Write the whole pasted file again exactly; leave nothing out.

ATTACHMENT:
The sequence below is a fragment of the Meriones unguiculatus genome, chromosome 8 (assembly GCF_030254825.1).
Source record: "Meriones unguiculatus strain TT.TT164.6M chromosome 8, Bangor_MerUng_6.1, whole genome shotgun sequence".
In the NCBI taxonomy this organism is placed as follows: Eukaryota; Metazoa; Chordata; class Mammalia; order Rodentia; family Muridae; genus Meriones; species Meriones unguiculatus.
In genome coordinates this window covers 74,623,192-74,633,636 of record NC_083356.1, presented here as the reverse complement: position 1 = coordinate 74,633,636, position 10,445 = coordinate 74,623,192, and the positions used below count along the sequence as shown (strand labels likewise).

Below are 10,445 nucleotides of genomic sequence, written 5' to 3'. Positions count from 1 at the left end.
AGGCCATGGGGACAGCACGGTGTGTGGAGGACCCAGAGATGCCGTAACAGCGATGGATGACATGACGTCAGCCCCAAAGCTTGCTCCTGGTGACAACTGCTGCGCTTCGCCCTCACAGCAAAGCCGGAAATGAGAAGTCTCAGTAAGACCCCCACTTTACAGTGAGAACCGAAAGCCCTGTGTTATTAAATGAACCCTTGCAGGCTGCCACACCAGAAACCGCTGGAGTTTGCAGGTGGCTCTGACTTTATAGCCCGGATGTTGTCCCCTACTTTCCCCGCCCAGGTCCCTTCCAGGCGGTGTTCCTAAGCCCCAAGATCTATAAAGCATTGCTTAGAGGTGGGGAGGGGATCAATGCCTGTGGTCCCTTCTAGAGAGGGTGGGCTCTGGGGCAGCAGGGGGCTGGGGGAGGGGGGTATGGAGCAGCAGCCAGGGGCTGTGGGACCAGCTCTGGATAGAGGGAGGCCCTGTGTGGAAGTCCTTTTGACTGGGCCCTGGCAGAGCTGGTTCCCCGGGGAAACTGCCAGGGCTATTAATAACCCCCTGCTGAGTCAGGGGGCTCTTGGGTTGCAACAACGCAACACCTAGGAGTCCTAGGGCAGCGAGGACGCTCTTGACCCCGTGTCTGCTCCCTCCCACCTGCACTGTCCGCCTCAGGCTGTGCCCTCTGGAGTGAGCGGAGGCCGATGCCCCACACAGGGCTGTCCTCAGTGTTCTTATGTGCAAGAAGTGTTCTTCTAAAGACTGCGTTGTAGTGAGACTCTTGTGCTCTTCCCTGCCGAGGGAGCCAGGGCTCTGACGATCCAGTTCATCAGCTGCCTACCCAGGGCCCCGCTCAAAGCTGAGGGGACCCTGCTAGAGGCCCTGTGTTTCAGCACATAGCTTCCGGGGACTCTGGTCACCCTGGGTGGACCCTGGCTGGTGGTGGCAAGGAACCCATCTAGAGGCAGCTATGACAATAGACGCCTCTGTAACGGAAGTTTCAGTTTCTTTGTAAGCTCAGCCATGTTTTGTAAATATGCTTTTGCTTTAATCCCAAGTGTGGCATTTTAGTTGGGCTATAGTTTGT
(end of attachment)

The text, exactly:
The sequence below is a fragment of the Meriones unguiculatus genome, chromosome 8 (assembly GCF_030254825.1).
Source record: "Meriones unguiculatus strain TT.TT164.6M chromosome 8, Bangor_MerUng_6.1, whole genome shotgun sequence".
In the NCBI taxonomy this organism is placed as follows: Eukaryota; Metazoa; Chordata; class Mammalia; order Rodentia; family Muridae; genus Meriones; species Meriones unguiculatus.
In genome coordinates this window covers 74,623,192-74,633,636 of record NC_083356.1, presented here as the reverse complement: position 1 = coordinate 74,633,636, position 10,445 = coordinate 74,623,192, and the positions used below count along the sequence as shown (strand labels likewise).

Below are 10,445 nucleotides of genomic sequence, written 5' to 3'. Positions count from 1 at the left end.
AGGCCATGGGGACAGCACGGTGTGTGGAGGACCCAGAGATGCCGTAACAGCGATGGATGACATGACGTCAGCCCCAAAGCTTGCTCCTGGTGACAACTGCTGCGCTTCGCCCTCACAGCAAAGCCGGAAATGAGAAGTCTCAGTAAGACCCCCACTTTACAGTGAGAACCGAAAGCCCTGTGTTATTAAATGAACCCTTGCAGGCTGCCACACCAGAAACCGCTGGAGTTTGCAGGTGGCTCTGACTTTATAGCCCGGATGTTGTCCCCTACTTTCCCCGCCCAGGTCCCTTCCAGGCGGTGTTCCTAAGCCCCAAGATCTATAAAGCATTGCTTAGAGGTGGGGAGGGGATCAATGCCTGTGGTCCCTTCTAGAGAGGGTGGGCTCTGGGGCAGCAGGGGGCTGGGGGAGGGGGGTATGGAGCAGCAGCCAGGGGCTGTGGGACCAGCTCTGGATAGAGGGAGGCCCTGTGTGGAAGTCCTTTTGACTGGGCCCTGGCAGAGCTGGTTCCCCGGGGAAACTGCCAGGGCTATTAATAACCCCCTGCTGAGTCAGGGGGCTCTTGGGTTGCAACAACGCAACACCTAGGAGTCCTAGGGCAGCGAGGACGCTCTTGACCCCGTGTCTGCTCCCTCCCACCTGCACTGTCCGCCTCAGGCTGTGCCCTCTGGAGTGAGCGGAGGCCGATGCCCCACACAGGGCTGTCCTCAGTGTTCTTATGTGCAAGAAGTGTTCTTCTAAAGACTGCGTTGTAGTGAGACTCTTGTGCTCTTCCCTGCCGAGGGAGCCAGGGCTCTGACGATCCAGTTCATCAGCTGCCTACCCAGGGCCCCGCTCAAAGCTGAGGGGACCCTGCTAGAGGCCCTGTGTTTCAGCACATAGCTTCCGGGGACTCTGGTCACCCTGGGTGGACCCTGGCTGGTGGTGGCAAGGAACCCATCTAGAGGCAGCTATGACAATAGACGCCTCTGTAACGGAAGTTTCAGTTTCTTTGTAAGCTCAGCCATGTTTTGTAAATATGCTTTTGCTTTAATCCCAAGTGTGGCATTTTAGTTGGGCTATAGTTTGT